Incorrect translations, hard-to-find details, gibberish, or sometimes no information at all. That’s what many Spanish-speaking American voters encounter when searching for online voting materials in Spanish. In most cities, counties, and states across the nation, there is no federal requirement to present information in anything other than English. But for 263 jurisdictions — the vast majority of which are counties — federal law requires that voter information be presented in a minority language, with Spanish being the most common. California, Texas, and Florida are the only states required to present statewide voter information in Spanish. WhoWhatWhy has examined a number of official government websites across the country, looking at how well English-language voter information is translated into Spanish, how often it’s done, and if there are any major discrepancies between the two. What we discovered is that translated material is often hard to find and sometimes is nonexistent. Also, much of what does exist is poorly translated. In a closely contested election, that could make all the difference. In some instances, certain information just doesn’t get included in Spanish.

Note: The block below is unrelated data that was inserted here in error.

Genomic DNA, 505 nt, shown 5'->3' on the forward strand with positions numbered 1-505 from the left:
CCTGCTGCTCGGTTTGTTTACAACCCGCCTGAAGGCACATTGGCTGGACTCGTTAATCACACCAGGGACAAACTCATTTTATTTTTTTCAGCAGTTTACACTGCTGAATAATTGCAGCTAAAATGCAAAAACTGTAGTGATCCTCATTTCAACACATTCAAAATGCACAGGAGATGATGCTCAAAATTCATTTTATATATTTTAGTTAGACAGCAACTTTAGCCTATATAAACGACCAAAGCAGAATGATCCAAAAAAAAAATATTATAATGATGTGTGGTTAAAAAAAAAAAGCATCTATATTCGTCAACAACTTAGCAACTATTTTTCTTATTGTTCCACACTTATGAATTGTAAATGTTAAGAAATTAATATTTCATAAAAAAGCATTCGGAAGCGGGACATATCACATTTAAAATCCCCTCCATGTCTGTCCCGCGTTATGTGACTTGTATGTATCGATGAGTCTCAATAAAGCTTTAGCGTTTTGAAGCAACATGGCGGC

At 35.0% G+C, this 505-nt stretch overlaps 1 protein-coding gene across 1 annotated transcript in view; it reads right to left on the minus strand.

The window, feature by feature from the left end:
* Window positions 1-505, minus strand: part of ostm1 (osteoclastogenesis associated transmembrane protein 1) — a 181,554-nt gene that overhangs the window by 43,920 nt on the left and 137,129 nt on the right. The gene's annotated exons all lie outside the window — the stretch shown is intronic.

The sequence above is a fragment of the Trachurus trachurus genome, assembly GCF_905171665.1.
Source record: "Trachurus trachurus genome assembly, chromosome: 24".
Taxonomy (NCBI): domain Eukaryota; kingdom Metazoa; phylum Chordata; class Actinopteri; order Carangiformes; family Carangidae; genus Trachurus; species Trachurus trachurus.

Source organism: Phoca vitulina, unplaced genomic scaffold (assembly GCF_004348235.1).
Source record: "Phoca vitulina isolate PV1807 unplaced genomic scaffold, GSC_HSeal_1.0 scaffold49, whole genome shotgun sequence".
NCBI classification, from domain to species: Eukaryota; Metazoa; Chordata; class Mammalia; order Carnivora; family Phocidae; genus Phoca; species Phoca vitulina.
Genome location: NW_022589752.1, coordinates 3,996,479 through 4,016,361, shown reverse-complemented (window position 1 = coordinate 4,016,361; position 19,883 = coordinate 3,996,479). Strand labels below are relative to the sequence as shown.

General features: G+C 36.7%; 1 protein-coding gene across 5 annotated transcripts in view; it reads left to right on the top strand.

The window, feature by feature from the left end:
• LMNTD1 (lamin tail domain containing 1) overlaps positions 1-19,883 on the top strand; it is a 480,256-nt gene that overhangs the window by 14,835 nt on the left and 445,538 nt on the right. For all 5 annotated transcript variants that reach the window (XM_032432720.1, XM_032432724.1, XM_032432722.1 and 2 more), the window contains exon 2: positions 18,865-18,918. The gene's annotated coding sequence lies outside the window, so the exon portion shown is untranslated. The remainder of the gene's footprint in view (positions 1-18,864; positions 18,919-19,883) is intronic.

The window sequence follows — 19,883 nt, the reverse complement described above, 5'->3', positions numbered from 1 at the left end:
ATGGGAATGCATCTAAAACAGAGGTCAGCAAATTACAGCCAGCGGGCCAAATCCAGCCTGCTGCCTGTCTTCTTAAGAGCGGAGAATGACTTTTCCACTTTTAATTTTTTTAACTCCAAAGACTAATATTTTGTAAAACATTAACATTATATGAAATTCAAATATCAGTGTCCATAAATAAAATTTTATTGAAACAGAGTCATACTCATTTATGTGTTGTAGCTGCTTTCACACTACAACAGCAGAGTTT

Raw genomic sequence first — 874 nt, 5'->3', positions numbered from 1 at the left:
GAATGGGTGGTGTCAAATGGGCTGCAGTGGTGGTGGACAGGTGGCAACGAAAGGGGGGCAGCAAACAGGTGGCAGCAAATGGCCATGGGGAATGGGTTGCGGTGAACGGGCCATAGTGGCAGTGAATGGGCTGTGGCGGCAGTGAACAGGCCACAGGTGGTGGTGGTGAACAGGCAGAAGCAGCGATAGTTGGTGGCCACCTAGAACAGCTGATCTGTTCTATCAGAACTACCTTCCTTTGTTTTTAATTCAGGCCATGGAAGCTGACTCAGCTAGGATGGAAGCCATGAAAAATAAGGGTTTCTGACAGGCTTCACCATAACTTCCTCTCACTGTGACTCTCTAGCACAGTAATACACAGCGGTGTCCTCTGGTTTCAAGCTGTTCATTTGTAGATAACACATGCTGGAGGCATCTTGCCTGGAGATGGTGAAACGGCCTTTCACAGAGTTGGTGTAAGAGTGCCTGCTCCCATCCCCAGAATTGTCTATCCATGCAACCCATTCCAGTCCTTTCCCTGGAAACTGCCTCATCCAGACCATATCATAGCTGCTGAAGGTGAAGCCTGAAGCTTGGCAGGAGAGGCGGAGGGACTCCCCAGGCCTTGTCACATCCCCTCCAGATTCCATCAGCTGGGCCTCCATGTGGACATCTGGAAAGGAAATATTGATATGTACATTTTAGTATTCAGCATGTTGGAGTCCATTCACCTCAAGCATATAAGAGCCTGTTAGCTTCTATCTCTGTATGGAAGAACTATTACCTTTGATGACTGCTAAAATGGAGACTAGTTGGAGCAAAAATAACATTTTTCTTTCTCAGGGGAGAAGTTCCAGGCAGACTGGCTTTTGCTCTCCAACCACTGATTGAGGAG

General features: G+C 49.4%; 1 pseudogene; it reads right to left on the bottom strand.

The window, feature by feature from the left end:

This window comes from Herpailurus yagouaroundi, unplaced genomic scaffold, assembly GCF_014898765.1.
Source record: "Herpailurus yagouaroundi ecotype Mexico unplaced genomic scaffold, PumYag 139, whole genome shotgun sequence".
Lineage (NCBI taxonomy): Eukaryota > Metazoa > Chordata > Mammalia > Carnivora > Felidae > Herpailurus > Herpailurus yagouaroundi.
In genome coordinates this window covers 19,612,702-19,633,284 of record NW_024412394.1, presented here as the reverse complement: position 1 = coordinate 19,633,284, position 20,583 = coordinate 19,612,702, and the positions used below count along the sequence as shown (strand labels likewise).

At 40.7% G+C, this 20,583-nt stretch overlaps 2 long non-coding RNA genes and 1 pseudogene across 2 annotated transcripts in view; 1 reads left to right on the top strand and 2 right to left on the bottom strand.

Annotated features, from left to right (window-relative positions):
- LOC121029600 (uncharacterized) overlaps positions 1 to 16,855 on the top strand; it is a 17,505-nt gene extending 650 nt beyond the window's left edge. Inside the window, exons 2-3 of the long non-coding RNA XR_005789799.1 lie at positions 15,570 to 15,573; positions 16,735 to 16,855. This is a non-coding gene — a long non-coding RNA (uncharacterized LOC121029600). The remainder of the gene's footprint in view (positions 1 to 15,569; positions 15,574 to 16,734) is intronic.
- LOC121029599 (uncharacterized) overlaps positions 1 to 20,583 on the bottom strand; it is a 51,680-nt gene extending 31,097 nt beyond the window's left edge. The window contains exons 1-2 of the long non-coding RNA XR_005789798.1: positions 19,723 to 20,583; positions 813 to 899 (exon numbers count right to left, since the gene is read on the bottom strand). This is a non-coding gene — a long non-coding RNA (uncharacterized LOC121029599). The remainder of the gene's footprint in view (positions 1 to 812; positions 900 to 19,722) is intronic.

For example, in Texas — where 40 percent of the population is Latino — the list of voter rights presented in English on the VoteTexas.gov website is missing the two final items in the site’s Spanish translation.
… Here’s a small example found among many similar mistakes on the site: “Since Florida is a closed primary state” is translated to “Desde Florida es un estado de primarias cerradas.” The Spanish translation here is nonsensical, essentially stating: “From Florida is a state of closed primaries.”
On the New Mexico Voter Bill of Rights page, a line that states “Vote by emergency paper ballot if the voting machine is broken,” is translated into “De votar mediante papeleta para votar está funcionando.” The Spanish translation reads, nonsensically: “To vote by paper ballot to vote is working.”